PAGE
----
The Carolina Panthers, playing in the Super Bowl against the Denver Broncos, adopted this motto several years ago, and it is literally part of the fabric of the team. Before home games they bring out a large, bass drum decorated in team colors and have a fan or team member pound it. Those two words, “keep pounding” are stitched into the collars of their jerseys (literally the fabric of the team). They mention it in interviews, sell merchandise with it, write it on billboards and banners, and finish tweets with the hashtag #keeppounding.
It sounds like great athletic motivation. Keep going. Keep working. Keep trying. Keep pounding. But for the Panthers and their fans, it is so much more. It is bigger than even the biggest game.
At the beginning of the 2003-04 season, former player and then coach Sam Mills received a tragic diagnosis. He had intestinal cancer and was told he had only a few months to live. He wouldn’t let it stop him though. He just kept coaching.
On January 2, 2004, on the eve of the Panthers appearance in the playoffs, Coach Mills addressed the team. “When I found out I had cancer,” he began, “there were two things I could do: quit or keep pounding. I’m a fighter. I kept pounding. You’re fighters too. Keep pounding.”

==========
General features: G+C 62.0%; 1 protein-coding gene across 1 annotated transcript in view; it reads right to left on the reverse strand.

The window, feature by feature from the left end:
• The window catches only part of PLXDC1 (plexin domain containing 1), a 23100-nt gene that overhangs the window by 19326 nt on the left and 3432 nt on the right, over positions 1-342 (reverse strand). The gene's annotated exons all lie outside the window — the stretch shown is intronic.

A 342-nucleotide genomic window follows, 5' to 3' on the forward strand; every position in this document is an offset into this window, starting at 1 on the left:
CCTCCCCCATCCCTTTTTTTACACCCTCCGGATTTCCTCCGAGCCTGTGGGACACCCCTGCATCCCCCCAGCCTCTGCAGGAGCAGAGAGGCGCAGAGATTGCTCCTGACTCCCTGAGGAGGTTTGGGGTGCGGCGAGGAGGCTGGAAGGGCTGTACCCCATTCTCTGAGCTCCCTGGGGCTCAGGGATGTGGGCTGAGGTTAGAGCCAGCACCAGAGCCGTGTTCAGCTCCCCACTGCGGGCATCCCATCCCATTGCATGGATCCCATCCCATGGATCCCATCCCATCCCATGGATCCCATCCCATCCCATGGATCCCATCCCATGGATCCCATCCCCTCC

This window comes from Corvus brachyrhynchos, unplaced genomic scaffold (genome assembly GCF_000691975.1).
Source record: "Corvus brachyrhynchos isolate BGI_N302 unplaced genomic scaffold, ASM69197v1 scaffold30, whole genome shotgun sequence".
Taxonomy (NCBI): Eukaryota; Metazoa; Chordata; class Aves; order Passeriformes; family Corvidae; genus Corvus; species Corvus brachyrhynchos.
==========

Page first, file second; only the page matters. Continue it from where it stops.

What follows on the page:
The Panthers took that advice to heart. Twelve years later, a generation in football terms, they continue to keep pounding both on and off the field.
On their official website there is a Keep Pounding page where they write, “The spirit of Keep Pounding encourages cancer patients, survivors and their loved ones to always ‘Keep Pounding’ to overcome obstacles in their lives, just as we hope that someday a cure will be found and cancer will be overcome.”
One of the ways they bring encouragement to survivors is through that large bass drum that is sounded before the games. Many of those who pound the drum are survivors. They hit the drum four times, representing the four quarters of a football game, a sign that you have to keep pounding “ON EVERY. SINGLE. PLAY,” as the tribute to Sam Mills in the stadium says.
Braylon Beam was 6 years old when he pounded the drum before a home game. He is surviving cancer that attacked his optic nerve. In an interview with ESPN, Braylon’s dad talked about the two-word rally cry “keep pounding.”
It’s not just a slogan for a team to represent perseverance over obstacles. You’ve gotta do this. You don’t have a choice. And that slogan means a lot to us because that’s what we think. We’re like, “Braylon, keep pounding buddy.”
You need to learn more about Braylon by watching this ESPN video.
You and I face adversity. We struggle. We want to quit. But we need to keep going, keep trying, keep pounding EVERY. SINGLE. DAY.
As Coach Mills said to his team, there are two things each of us can do when faced with adversity: quit or keep pounding.